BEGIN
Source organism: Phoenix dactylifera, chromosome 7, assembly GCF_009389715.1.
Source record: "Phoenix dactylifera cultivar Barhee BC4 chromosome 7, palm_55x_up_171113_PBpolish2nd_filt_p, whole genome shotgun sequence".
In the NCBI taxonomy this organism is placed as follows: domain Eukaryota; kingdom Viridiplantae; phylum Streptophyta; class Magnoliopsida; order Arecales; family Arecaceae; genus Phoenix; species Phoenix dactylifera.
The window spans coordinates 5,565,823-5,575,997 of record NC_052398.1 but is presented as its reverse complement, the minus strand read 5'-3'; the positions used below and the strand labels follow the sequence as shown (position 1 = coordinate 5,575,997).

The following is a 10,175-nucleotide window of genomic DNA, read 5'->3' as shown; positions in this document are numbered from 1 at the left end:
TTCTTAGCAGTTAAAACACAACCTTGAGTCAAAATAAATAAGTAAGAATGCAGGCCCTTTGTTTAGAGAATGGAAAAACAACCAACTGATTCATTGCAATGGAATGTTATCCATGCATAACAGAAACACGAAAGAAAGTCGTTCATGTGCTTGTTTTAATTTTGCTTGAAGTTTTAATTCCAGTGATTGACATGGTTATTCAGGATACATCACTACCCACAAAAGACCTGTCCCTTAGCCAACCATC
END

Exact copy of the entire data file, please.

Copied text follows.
Source organism: Phoenix dactylifera, chromosome 7, assembly GCF_009389715.1.
Source record: "Phoenix dactylifera cultivar Barhee BC4 chromosome 7, palm_55x_up_171113_PBpolish2nd_filt_p, whole genome shotgun sequence".
In the NCBI taxonomy this organism is placed as follows: domain Eukaryota; kingdom Viridiplantae; phylum Streptophyta; class Magnoliopsida; order Arecales; family Arecaceae; genus Phoenix; species Phoenix dactylifera.
The window spans coordinates 5,565,823-5,575,997 of record NC_052398.1 but is presented as its reverse complement, the minus strand read 5'-3'; the positions used below and the strand labels follow the sequence as shown (position 1 = coordinate 5,575,997).

The following is a 10,175-nucleotide window of genomic DNA, read 5'->3' as shown; positions in this document are numbered from 1 at the left end:
TTCTTAGCAGTTAAAACACAACCTTGAGTCAAAATAAATAAGTAAGAATGCAGGCCCTTTGTTTAGAGAATGGAAAAACAACCAACTGATTCATTGCAATGGAATGTTATCCATGCATAACAGAAACACGAAAGAAAGTCGTTCATGTGCTTGTTTTAATTTTGCTTGAAGTTTTAATTCCAGTGATTGACATGGTTATTCAGGATACATCACTACCCACAAAAGACCTGTCCCTTAGCCAACCATC